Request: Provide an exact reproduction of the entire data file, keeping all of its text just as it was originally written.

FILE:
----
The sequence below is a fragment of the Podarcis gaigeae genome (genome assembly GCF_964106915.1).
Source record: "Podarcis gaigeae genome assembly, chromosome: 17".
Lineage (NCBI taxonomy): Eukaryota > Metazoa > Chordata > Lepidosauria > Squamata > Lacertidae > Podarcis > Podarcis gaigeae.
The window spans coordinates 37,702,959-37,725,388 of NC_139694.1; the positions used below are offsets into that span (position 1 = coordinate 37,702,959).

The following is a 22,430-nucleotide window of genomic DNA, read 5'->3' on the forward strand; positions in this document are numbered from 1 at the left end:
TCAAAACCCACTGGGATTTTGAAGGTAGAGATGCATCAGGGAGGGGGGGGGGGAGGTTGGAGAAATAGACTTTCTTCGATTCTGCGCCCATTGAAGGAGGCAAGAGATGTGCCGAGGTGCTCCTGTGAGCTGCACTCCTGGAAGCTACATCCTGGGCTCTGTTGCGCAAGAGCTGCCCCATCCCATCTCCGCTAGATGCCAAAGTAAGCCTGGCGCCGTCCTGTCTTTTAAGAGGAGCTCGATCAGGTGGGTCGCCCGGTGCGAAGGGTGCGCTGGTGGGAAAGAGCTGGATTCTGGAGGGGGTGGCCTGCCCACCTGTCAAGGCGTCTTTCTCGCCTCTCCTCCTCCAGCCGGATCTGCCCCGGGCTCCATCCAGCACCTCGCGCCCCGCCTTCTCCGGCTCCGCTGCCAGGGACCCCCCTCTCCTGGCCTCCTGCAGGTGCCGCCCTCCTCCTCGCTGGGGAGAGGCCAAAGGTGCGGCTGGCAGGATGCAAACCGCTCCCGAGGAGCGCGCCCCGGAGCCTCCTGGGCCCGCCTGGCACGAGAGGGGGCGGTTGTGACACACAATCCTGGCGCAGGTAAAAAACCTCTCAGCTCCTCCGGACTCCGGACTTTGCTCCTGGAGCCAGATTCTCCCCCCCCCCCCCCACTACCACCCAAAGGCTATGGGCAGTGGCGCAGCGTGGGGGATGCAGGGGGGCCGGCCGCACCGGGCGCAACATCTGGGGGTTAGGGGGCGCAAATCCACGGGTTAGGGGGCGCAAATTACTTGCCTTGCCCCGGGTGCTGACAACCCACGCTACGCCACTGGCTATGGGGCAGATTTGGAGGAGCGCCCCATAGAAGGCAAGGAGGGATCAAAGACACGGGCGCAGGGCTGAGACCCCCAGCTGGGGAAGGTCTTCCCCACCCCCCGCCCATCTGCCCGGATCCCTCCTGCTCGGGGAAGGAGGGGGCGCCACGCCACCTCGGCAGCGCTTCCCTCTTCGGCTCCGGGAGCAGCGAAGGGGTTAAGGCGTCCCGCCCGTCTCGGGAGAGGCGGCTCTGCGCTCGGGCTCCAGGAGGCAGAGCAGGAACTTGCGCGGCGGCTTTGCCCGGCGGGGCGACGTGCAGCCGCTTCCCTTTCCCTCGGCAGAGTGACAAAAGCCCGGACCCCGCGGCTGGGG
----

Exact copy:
The sequence below is a fragment of the Podarcis gaigeae genome (genome assembly GCF_964106915.1).
Source record: "Podarcis gaigeae genome assembly, chromosome: 17".
Lineage (NCBI taxonomy): Eukaryota > Metazoa > Chordata > Lepidosauria > Squamata > Lacertidae > Podarcis > Podarcis gaigeae.
The window spans coordinates 37,702,959-37,725,388 of NC_139694.1; the positions used below are offsets into that span (position 1 = coordinate 37,702,959).

The following is a 22,430-nucleotide window of genomic DNA, read 5'->3' on the forward strand; positions in this document are numbered from 1 at the left end:
TCAAAACCCACTGGGATTTTGAAGGTAGAGATGCATCAGGGAGGGGGGGGGGGAGGTTGGAGAAATAGACTTTCTTCGATTCTGCGCCCATTGAAGGAGGCAAGAGATGTGCCGAGGTGCTCCTGTGAGCTGCACTCCTGGAAGCTACATCCTGGGCTCTGTTGCGCAAGAGCTGCCCCATCCCATCTCCGCTAGATGCCAAAGTAAGCCTGGCGCCGTCCTGTCTTTTAAGAGGAGCTCGATCAGGTGGGTCGCCCGGTGCGAAGGGTGCGCTGGTGGGAAAGAGCTGGATTCTGGAGGGGGTGGCCTGCCCACCTGTCAAGGCGTCTTTCTCGCCTCTCCTCCTCCAGCCGGATCTGCCCCGGGCTCCATCCAGCACCTCGCGCCCCGCCTTCTCCGGCTCCGCTGCCAGGGACCCCCCTCTCCTGGCCTCCTGCAGGTGCCGCCCTCCTCCTCGCTGGGGAGAGGCCAAAGGTGCGGCTGGCAGGATGCAAACCGCTCCCGAGGAGCGCGCCCCGGAGCCTCCTGGGCCCGCCTGGCACGAGAGGGGGCGGTTGTGACACACAATCCTGGCGCAGGTAAAAAACCTCTCAGCTCCTCCGGACTCCGGACTTTGCTCCTGGAGCCAGATTCTCCCCCCCCCCCCCCACTACCACCCAAAGGCTATGGGCAGTGGCGCAGCGTGGGGGATGCAGGGGGGCCGGCCGCACCGGGCGCAACATCTGGGGGTTAGGGGGCGCAAATCCACGGGTTAGGGGGCGCAAATTACTTGCCTTGCCCCGGGTGCTGACAACCCACGCTACGCCACTGGCTATGGGGCAGATTTGGAGGAGCGCCCCATAGAAGGCAAGGAGGGATCAAAGACACGGGCGCAGGGCTGAGACCCCCAGCTGGGGAAGGTCTTCCCCACCCCCCGCCCATCTGCCCGGATCCCTCCTGCTCGGGGAAGGAGGGGGCGCCACGCCACCTCGGCAGCGCTTCCCTCTTCGGCTCCGGGAGCAGCGAAGGGGTTAAGGCGTCCCGCCCGTCTCGGGAGAGGCGGCTCTGCGCTCGGGCTCCAGGAGGCAGAGCAGGAACTTGCGCGGCGGCTTTGCCCGGCGGGGCGACGTGCAGCCGCTTCCCTTTCCCTCGGCAGAGTGACAAAAGCCCGGACCCCGCGGCTGGGG